French film “By the Grace of God”, which won the Jury Grand Prize at the Berlin International Film Festival early in last year, shook me hard with its sobering and harrowing tale loosely based on a real-life sexual abuse scandal inside the Catholic Church in France. Mainly revolving around several survivors trying hard to bring the Church to account, the movie calmly and gradually presents their old emotional traumas and struggles with considerable empathy and understanding, and, around the end of their long, painful struggle for justice and closure, you will come to feel more of its quiet but palpable anger against the unjust silence of the Church on the sexual abuse committed by those sexual predators inside its system.
The story starts with Alexandre Guérin (Melvil Poupaud), a decent ordinary family man who is also a devout Catholic although he is still struggling with what happened to him many years age. A priest named Bernard Preynat (Bernard Verley), who was in charge of young Guérin and several other young boys in his parish during that time, sexually molested him more than once, and Guérin’s parents did not do anything even when Guérin belatedly confided this horrendous sexual crime to them several years later.
Not long after coming to learn that he was not the only one molested by Father Preynat, Guérin finds that Father Preynat is still active and is also frequently working around boys, and he is naturally concerned a lot about that. Fully supported by his wife and five children, he decides that he must do something for stopping Father Preynat, so he writes a letter to Cardinal Barbarin (François Marthouret), but Cardinal Barbarin only promises changes and rectifications without doing a lot. As Guérin keeps demanding him, Cardinal Barbarin eventually arranges a private meeting between Guérin and Father Preynat, but its aftermath only leaves Guérin with more pain and disillusion as Father Preynat refuses to apologize even while admitting everything to Guérin.
Guérin even sends letters to the Vatican later, but, not so surprisingly, he does not receive any response at all, and he surely feels helpless as watching Father Preynat continuing to hide behind the Church. He begins to look for any survivor willing to talk about Father Preynat’s heinous crimes, but many of them are understandably reluctant, and that eventually prompts Guérin to take a legal action which will not only corner the Church but also let those many survivors know that they are not alone at all.
After that narrative point, the movie shifts its focus to François Debord (François Marthouret), another survivor who has understandably been an atheist. When his parents notify to him that Father Preynat is charged of sexual abuse, he is not particularly interested at first, but then he soon becomes quite determined to do something once he comes to realize that the Church is still allowing Father Preynat to be around young boys. Along with a fellow survivor, François quickly sets up an association for the survivors of sexual abuse inside the Church, and a number of survivors subsequently join their group while hoping for closure and justice as much as them.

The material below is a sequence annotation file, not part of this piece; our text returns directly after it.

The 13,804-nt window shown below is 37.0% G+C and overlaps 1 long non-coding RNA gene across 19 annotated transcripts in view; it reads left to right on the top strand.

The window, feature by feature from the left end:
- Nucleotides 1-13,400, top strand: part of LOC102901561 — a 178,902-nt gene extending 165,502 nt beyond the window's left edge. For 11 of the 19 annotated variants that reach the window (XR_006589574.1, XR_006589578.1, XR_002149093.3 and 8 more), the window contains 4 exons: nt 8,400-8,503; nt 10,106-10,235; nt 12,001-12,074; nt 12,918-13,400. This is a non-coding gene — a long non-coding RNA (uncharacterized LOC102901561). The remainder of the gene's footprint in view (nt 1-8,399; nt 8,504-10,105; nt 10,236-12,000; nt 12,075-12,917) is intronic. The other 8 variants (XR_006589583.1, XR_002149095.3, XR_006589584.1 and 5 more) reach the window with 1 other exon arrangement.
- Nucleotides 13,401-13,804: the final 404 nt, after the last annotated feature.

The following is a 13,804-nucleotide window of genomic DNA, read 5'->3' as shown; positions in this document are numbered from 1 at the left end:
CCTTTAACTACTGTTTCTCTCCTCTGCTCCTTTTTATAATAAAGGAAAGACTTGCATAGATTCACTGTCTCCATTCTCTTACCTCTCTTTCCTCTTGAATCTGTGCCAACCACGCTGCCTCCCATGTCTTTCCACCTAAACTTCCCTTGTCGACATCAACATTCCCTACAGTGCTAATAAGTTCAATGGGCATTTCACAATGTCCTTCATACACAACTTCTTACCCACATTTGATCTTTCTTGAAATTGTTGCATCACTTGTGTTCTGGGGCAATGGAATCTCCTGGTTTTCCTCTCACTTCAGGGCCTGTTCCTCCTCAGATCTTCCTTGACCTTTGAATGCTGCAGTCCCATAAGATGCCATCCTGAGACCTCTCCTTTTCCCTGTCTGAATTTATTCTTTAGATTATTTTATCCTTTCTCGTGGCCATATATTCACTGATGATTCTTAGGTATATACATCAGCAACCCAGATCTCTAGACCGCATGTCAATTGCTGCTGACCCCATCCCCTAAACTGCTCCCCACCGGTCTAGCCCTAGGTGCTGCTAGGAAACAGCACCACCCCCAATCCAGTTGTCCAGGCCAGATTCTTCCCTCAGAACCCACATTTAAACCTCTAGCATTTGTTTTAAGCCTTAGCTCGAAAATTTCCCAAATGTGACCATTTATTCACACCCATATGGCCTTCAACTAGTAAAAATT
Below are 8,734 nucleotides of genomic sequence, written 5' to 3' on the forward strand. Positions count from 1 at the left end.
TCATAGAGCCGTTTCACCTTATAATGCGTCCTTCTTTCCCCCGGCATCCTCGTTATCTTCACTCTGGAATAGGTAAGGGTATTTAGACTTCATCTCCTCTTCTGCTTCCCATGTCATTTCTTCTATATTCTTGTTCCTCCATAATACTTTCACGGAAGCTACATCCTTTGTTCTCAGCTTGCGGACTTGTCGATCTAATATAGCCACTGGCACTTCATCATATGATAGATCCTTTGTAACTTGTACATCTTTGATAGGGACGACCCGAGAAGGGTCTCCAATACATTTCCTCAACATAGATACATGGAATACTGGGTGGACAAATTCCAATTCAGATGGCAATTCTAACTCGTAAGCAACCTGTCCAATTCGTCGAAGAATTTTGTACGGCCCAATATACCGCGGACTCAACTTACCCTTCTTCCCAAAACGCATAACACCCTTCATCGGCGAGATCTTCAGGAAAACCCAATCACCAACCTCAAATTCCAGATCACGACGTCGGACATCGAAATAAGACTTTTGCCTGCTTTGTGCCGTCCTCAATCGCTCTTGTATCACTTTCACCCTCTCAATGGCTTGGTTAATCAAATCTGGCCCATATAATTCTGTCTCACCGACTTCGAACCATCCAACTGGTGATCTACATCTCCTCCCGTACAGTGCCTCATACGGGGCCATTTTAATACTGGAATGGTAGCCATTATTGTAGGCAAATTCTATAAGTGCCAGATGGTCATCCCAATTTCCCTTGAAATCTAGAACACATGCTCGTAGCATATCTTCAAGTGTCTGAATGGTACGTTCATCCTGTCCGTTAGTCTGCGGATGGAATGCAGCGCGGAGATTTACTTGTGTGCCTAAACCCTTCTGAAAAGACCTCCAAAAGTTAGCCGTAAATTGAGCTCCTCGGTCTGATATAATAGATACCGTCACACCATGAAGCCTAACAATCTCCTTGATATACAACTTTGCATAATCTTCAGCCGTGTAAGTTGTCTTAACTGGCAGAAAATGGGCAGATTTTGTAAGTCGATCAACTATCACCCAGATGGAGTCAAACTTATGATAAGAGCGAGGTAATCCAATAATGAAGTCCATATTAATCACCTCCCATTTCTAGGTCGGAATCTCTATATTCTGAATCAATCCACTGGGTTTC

However, Cardinal Barbarin and the Church are still not doing anything except giving perfunctory public statements reeking of denial and disregard, and that surely frustrates and exasperates François a lot. While his parents, who tried as much as they could after coming to learn about what occurred between him and Father Preynat, still shows support and compassion as before, his older brother is rather disgruntled for his own personal reason, and their Christmas family dinner consequently becomes quite tense and awkward as they happen to clash with each other.
And then the movie introduces us to Emmanuel Thomassin (Swann Arlaud), a smart but antisocial guy with a psychological seizure problem. When his mother, who knew about what he suffered at the hand of Father Prenyat, shows him an article on Father Prenyat, his body and mind instantly respond to that, and that is just the tip of deep pain and anger inside him. While supported and consoled by his fellow survivors, he cannot help but become quite emotional as confronting Father Prenyat later, and that is one of the most harrowing moments in the film.
Steadily tactful and restrained, the screenplay by writer/director François Ozon slowly accumulates narrative momentum as its three main characters’ emotional struggles one by one, and the movie, while less stylish and flamboyant compared to many of Ozon’s previous films, simply lets us gather its big picture of horror, pain, and injustice step by step. Although there are fictional aspects in terms of story and characters, Cardinal Barbarin and Father Preynat are real-life figures as shown from the epilogue of the film, and those lawyers representing Father Preynat actually tried to prevent the film from getting released in France in last year.
In conclusion, “By the Grace of God” is a somber but undeniably powerful drama, and it surely deserves to be mentioned along with Oscar-winning film “Spotlight” (2015), another notable movie about the systemic cover-up of sexual abuse on children inside the Catholic Church. Although it is sometimes difficult to watch because of the searing emotional intensity behind its phlegmatic façade, the movie is worthwhile to watch for its solid storytelling and performance, and I hope it will lead to more conversations and discussions on its urgent issues.